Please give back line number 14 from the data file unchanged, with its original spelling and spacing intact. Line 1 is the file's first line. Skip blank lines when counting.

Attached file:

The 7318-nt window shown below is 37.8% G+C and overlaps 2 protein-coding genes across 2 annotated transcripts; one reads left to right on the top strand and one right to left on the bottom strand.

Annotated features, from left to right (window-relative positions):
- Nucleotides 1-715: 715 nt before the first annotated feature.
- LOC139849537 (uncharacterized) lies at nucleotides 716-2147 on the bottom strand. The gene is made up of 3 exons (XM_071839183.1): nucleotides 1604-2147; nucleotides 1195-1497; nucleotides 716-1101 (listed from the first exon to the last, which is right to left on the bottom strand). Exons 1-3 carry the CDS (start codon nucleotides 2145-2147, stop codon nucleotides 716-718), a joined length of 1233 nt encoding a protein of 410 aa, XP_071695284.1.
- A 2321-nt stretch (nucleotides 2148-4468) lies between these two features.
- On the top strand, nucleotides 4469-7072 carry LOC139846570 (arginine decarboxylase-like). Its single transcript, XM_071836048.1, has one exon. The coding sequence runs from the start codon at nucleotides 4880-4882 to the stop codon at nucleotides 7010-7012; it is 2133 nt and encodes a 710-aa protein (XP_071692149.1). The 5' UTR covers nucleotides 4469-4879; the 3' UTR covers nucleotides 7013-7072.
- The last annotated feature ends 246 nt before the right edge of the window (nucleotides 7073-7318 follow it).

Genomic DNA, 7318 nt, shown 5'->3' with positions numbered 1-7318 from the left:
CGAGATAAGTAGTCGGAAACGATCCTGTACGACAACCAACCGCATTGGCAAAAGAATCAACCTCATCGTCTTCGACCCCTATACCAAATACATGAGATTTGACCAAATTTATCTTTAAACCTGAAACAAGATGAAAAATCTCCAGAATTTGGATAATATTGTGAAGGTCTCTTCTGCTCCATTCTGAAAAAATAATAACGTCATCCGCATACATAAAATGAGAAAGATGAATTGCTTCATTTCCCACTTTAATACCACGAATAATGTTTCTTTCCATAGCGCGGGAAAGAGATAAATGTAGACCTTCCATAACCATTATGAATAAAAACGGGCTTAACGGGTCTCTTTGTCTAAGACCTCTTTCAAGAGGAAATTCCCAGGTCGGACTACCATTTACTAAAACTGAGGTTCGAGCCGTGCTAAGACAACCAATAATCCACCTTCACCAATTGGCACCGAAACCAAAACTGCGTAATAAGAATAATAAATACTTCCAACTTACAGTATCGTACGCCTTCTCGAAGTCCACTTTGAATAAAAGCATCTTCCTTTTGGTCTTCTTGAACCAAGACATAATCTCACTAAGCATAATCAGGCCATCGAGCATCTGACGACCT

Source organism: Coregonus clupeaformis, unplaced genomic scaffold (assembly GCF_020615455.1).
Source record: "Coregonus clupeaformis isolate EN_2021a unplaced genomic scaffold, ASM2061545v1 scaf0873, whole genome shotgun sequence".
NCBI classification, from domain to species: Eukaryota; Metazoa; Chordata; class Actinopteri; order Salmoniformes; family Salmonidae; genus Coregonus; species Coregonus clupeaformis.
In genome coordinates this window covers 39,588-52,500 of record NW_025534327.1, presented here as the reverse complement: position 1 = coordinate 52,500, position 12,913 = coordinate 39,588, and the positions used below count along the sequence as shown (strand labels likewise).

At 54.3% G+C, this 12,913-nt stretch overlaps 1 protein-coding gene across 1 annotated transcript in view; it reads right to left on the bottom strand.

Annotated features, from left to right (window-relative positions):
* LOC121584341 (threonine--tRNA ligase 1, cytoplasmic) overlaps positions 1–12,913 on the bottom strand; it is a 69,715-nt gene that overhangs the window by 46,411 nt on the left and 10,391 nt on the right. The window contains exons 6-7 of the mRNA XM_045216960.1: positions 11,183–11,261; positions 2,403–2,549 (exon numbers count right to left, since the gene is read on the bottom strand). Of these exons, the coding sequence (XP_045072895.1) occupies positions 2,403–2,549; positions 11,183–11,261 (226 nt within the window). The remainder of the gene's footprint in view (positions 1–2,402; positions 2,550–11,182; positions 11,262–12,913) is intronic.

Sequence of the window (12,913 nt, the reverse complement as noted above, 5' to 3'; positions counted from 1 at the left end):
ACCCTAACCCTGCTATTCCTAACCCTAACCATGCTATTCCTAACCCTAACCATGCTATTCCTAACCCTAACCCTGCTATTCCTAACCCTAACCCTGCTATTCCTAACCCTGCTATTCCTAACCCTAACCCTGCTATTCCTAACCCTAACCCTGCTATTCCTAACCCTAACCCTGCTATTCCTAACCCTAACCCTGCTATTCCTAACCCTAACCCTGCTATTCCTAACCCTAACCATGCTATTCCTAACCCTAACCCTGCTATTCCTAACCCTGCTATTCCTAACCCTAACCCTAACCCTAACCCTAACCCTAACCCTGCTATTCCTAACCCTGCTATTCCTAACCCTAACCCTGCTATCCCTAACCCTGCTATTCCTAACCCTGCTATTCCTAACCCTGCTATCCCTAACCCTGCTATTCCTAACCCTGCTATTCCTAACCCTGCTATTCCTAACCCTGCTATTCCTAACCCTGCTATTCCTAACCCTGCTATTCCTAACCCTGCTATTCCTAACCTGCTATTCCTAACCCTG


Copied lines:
At 54.3% G+C, this 12,913-nt stretch overlaps 1 protein-coding gene across 1 annotated transcript in view; it reads right to left on the bottom strand.